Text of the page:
I was wrong.

While I think this conversation needs to be had, I’m not well-versed enough with this topic to even take the chance to articulate the types of thoughts I did yesterday. And, even if I was a rape issues maven, this isn’t the type of topic that someone like me — a snarky, sarcastic, (somewhat) insensitive, and (too) pragmatic asshole — should attempt to tackle by myself.

Perhaps I may get there eventually, but I’m not there yet, and it took a day like yesterday to drive that point home.

Also, it was a poorly crafted post. The title was unnecessarily incendiary and sensationalistic, the premise was drawn from a flawed inference (more on that later), the examples I used to make my point were lazy, insulting, and (very) hurtful, the conclusion was completely tone deaf, and the post-post 11 am edit was an abject fail.

Plus, as Panama stated in a conversation we had yesterday, because of the nature of VSB — we occasionally get “serious,” but most of our topics are meant to be light-hearted and entertaining. also, we usually touch on one topic one day and keep it moving. — this isn’t really the place for the type of discussion this conversation warranted. Honestly, if yesterday’s post didn’t blow up the way it did, today’s topic would have either been a (super-late) NBA preview or something about first date etiquette.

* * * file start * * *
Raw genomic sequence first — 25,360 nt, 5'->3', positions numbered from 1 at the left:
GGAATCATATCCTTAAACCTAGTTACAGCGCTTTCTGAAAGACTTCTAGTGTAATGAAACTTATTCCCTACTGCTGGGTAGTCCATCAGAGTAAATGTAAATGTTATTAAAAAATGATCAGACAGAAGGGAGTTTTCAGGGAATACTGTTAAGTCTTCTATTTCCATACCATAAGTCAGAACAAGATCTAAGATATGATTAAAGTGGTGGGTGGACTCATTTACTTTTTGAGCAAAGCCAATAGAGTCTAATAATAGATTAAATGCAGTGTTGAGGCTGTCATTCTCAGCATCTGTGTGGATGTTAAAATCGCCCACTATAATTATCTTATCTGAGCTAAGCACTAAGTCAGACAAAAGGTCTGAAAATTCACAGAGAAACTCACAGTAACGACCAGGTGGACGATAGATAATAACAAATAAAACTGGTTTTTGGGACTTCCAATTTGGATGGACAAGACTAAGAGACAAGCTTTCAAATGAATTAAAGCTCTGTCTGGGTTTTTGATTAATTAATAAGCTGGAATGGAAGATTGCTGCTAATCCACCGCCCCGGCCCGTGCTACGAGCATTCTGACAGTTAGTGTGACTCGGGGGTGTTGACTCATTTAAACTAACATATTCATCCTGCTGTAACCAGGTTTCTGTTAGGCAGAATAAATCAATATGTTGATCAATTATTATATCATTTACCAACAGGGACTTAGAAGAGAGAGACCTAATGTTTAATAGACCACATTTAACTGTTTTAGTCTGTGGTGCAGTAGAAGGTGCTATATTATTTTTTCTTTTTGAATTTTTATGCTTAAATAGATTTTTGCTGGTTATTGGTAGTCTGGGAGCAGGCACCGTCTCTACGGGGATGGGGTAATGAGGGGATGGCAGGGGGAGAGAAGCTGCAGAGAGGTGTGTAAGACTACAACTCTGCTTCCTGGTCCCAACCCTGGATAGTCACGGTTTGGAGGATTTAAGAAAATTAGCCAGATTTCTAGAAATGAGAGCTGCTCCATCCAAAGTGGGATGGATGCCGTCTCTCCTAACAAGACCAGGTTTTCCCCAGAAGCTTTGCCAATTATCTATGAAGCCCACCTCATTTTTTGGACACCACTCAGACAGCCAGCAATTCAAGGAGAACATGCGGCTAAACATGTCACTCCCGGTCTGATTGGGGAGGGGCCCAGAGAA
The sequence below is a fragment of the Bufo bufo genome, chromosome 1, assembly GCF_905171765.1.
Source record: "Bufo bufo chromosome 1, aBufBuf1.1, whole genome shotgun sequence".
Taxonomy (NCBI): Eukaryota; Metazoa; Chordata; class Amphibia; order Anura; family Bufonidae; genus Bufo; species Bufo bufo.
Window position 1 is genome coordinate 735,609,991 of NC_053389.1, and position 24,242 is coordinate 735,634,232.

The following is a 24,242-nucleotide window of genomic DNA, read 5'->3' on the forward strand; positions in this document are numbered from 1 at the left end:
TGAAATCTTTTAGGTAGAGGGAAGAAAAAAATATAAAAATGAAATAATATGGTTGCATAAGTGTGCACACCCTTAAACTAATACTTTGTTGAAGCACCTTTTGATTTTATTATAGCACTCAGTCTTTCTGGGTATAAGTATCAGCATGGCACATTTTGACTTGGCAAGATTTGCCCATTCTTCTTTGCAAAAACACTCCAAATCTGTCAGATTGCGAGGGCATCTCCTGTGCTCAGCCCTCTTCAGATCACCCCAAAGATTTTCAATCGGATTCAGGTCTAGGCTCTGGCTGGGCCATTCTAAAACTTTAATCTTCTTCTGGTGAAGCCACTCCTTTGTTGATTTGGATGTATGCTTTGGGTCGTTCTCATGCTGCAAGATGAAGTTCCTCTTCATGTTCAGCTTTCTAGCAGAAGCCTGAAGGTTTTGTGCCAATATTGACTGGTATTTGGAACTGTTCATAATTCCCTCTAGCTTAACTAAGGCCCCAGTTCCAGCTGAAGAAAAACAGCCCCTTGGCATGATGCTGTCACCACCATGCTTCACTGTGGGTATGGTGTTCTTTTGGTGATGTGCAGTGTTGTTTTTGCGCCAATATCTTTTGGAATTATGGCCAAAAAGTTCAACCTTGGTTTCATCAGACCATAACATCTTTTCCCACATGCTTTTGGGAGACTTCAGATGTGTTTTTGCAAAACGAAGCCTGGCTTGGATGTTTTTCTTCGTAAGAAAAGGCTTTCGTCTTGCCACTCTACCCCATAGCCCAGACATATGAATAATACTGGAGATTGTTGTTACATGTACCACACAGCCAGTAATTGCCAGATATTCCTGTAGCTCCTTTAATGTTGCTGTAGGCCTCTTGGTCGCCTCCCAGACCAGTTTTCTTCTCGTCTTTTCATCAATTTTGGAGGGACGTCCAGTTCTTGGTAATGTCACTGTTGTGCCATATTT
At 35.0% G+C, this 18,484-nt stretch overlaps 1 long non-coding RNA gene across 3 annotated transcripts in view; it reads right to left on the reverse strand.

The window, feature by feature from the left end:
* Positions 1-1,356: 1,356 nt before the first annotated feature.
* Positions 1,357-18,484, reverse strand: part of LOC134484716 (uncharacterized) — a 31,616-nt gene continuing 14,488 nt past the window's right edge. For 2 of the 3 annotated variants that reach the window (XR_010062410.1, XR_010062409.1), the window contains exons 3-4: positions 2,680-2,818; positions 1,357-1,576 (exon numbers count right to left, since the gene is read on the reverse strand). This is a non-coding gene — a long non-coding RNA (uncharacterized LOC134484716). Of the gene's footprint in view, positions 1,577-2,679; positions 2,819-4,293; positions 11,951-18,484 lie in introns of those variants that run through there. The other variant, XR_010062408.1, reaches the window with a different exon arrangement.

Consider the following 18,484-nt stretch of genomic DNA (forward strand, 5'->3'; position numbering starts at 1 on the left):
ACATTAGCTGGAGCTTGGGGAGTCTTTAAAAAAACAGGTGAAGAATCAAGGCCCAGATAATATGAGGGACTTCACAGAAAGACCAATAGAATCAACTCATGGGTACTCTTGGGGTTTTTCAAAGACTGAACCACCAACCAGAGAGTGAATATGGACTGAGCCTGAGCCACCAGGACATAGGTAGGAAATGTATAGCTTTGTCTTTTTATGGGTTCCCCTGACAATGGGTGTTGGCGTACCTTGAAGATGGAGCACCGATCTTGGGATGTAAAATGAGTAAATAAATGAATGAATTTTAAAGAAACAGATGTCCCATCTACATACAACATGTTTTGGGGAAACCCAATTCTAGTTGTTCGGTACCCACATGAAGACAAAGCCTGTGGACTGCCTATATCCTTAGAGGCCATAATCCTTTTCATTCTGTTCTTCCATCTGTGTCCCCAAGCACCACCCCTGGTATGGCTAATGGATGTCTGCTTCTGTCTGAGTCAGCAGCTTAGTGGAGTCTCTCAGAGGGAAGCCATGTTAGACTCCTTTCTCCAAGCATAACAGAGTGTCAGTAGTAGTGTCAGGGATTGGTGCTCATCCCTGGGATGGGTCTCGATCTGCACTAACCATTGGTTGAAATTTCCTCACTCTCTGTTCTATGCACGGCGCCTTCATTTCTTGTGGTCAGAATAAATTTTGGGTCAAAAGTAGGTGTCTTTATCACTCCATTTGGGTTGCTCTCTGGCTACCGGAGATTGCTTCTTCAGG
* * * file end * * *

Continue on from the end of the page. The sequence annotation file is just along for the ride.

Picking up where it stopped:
For instance, a glance at the screen while writing this tells me it’s 2:54 pm. In three hours, I’m meeting a couple people to create another “Sh*t___Says” YouTube video. And, lets just say that people who plan to spend entire evenings filming videos titled “Shit Diva Dudes Say To Bougie Black Girls” probably shouldn’t post potentially explosive pieces about rape two days before this silly-ass video debuts.

As much as I spoke about common sense Tuesday, the decision to post a controversial opinion about women and rape didn’t exhibit very much of it.

I do not apologize for possessing the feeling I was attempting to convey. But, I do apologize for being too arrogant to realize how wrong it was for me to attempt to convey it here yesterday. It’s an issue too touchy, too sensitive, too nuanced, and too volatile for a person without a master understanding of the topic to address on a platform as big as VSB’s.

2. Judging from what Google Analytics currently says (it’s 3:08 pm now, btw), yesterday’s post will probably generate 10 to 12,000 unique visitors. A year ago, this would have been one of our highest traffic days ever. Today, it’s maybe the 6th or 7th highest day in the last two weeks.

Both Panama and I (and Liz for that matter) have had some difficulties dealing with this increase in readership and reach; some relatively easy to handle (increased server costs, needing to hire interns, etc), and some that’ll take a bit more brainpower to solve.